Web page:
In humans, size determines the extent to which particles may be taken up and distributed within the body. For instance, particles < 10 μm may be inhaled [104] and those < 1 μm may be taken up by cells [9, 43]. As the size of inhaled particles decreases, translocation efficiency increases [73]. Smaller, orally ingested microplastic particles are also expected to translocate from the gut more efficiently [134]. For instance, 50 and 100 nm polystyrene nanospheres were detected in the liver, spleen, blood, and bone marrow of female rats after 10 days of exposure via gavage. In contrast, particles larger than 100 nm were not detected in the bond marrow and those larger than 300 nm were not detected in the blood [59]. Yet despite these observations, there is insufficient data to reliably model the particokinetics of microplastics for humans [25] or other organisms [92], thus increasing uncertainties of risk assessments.

Experiments that disentangle the relative effects of different microplastic morphologies are also needed as particle morphology likely influences retention, translocation, and toxicity. In aquatic organisms, a fiber, defined as having a length to width ratio of three or greater, may be retained in the gut for extended periods of time [137] or more likely to translocate via its smallest dimension [91] compared to fragments or spheres with similar particle lengths. Several studies report that fibers or irregularly shaped particles (e.g., fragments) are more toxic than uniform particles such as pellets or spheres [11, 108]. In some instances, specific morphologies may elicit unique adverse effects as fibers have been shown to cause respiratory stress [118]. Similar findings have been described in mammalian studies as fibers have been found to persist in airways in humans [96], and fragments were found to induce hemolysis in human-derived cells at rates proportionate to their roughness [23]. However, mammalian toxicity studies that use diverse particle morphologies are limited, with most ingestion-based studies using spheres, several using fragments, and none using fibers [25].

At the interface of size and shape are particle volume and surface area, which were identified as being the primary drivers of food dilution and oxidative stress in aquatic species [49, 70] and used as the basis for thresholds in the ambient environment [92]. Though food dilution is not relevant for human health, similar relationships between surface area and oxidative stress and other adverse effects have been detected in mammalian models. For example, Schmid and Stoeger [114] found that nanoparticle surface area was highly correlated with acute lung inflammation when in vivo studies in mice and rats were retroactively analyzed. Surface area also influences the formation of the particle corona, which can include toxicants and antigens which influence both uptake and toxicity in humans and other organisms [38, 89]. To date, most studies focused on the influence of surface area on toxicokinetics and toxicodynamics use small, spherical particles (typically less than 1 μm). Additional studies are needed to determine if the previously described relationships between surface area and toxicity persist across larger size ranges and other particle types with high surface area to mass ratios (e.g., fragments, fibers).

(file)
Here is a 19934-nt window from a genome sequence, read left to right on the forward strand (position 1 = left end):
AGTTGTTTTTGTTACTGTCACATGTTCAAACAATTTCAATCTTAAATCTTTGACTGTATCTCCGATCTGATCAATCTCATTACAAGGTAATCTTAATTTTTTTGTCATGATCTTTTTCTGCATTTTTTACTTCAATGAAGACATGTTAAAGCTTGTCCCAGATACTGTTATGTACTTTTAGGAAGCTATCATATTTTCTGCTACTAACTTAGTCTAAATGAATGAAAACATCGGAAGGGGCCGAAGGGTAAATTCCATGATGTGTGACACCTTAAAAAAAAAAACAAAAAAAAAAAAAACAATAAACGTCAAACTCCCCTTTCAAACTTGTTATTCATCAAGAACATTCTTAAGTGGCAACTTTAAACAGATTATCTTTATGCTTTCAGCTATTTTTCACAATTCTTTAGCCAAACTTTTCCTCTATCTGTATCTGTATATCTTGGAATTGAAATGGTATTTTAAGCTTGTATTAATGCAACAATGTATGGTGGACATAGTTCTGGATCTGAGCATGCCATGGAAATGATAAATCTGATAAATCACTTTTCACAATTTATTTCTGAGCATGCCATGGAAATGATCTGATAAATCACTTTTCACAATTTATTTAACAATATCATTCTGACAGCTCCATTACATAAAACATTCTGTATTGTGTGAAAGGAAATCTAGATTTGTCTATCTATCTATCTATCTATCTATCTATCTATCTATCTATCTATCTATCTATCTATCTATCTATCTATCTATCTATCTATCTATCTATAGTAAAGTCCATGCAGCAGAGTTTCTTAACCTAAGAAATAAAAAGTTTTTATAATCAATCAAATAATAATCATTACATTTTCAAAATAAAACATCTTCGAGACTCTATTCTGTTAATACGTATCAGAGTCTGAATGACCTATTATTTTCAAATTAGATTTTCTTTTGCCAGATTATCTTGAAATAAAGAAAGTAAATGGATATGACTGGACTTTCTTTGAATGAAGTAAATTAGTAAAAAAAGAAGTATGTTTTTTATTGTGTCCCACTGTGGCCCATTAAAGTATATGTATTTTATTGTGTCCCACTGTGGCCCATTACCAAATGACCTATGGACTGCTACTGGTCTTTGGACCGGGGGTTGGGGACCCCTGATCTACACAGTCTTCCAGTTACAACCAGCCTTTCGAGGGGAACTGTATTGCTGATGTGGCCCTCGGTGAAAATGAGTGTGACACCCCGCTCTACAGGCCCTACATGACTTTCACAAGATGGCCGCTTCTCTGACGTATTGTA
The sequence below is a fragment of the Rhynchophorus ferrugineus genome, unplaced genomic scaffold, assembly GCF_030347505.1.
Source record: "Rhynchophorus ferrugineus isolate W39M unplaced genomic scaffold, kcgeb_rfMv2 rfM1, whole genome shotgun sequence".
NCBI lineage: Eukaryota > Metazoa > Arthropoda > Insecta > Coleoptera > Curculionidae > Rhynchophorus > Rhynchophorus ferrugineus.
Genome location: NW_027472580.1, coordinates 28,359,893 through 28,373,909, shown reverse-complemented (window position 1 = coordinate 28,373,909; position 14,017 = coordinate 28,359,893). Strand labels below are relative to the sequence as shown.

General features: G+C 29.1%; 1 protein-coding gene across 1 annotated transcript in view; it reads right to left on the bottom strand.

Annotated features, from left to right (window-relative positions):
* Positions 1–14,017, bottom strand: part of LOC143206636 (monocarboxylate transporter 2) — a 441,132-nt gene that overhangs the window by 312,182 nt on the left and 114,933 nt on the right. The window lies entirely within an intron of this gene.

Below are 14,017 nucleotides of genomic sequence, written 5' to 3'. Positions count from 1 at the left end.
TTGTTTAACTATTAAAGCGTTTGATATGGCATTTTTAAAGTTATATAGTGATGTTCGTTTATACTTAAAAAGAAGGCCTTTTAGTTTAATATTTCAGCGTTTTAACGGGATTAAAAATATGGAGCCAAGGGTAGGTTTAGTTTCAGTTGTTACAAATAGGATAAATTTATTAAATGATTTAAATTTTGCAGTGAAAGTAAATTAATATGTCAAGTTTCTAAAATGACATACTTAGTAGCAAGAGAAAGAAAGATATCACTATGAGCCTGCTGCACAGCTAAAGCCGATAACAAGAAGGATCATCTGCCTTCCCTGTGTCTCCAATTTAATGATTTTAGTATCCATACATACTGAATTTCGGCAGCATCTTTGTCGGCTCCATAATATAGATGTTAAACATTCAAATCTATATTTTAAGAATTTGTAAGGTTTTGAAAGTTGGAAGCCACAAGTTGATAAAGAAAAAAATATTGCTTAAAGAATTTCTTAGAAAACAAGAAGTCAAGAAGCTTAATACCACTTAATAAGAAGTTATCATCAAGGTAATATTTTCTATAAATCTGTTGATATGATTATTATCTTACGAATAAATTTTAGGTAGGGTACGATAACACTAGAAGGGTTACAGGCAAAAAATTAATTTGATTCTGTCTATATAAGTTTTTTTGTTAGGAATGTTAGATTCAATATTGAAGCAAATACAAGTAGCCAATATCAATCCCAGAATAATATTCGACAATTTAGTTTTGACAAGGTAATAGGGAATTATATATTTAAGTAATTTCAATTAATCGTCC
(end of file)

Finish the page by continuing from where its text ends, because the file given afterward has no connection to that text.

In laboratory studies, volume and surface area particle characteristics may be estimated using equations based upon the shape (e.g., volume of a sphere = 4/3 πr^3). To estimate these parameters in environmental particles, modelling techniques may be used [71]. However, particle volume and surface area are not typically measured, estimated, or reported in microplastic occurrence or toxicity studies. Measurement or estimation of such parameters in laboratory studies is crucial to understanding the relevant exposure metric for specific types of toxicological effects. Thus, it is important that studies not only report these characteristics but that they are considered as potential drivers of toxicity in future experiments using aquatic species or rodents.

Finally, experiments designed to decouple particle-driven effects from those caused by chemical leachates (i.e., monomers, additive mixtures) and sorbed chemicals (e.g., [145]) are critical to understanding the toxicological drivers of microplastics. Adverse effects have been attributed to chemical additives following the inhalation of nylon fibers [104, 126] and polyvinyl chloride particles [139] in humans; and in aquatic organisms, leachates from tire wear particles [120, 123] and single-use food packing [144] have been demonstrated to be toxic. Disentangling physical and chemical particle characteristics causing toxicity will facilitate more targeted, efficient management and mitigation strategies for reducing environmental and human health risks from microplastics (e.g., prioritizing assessment of alternatives for chemical additives in plastics).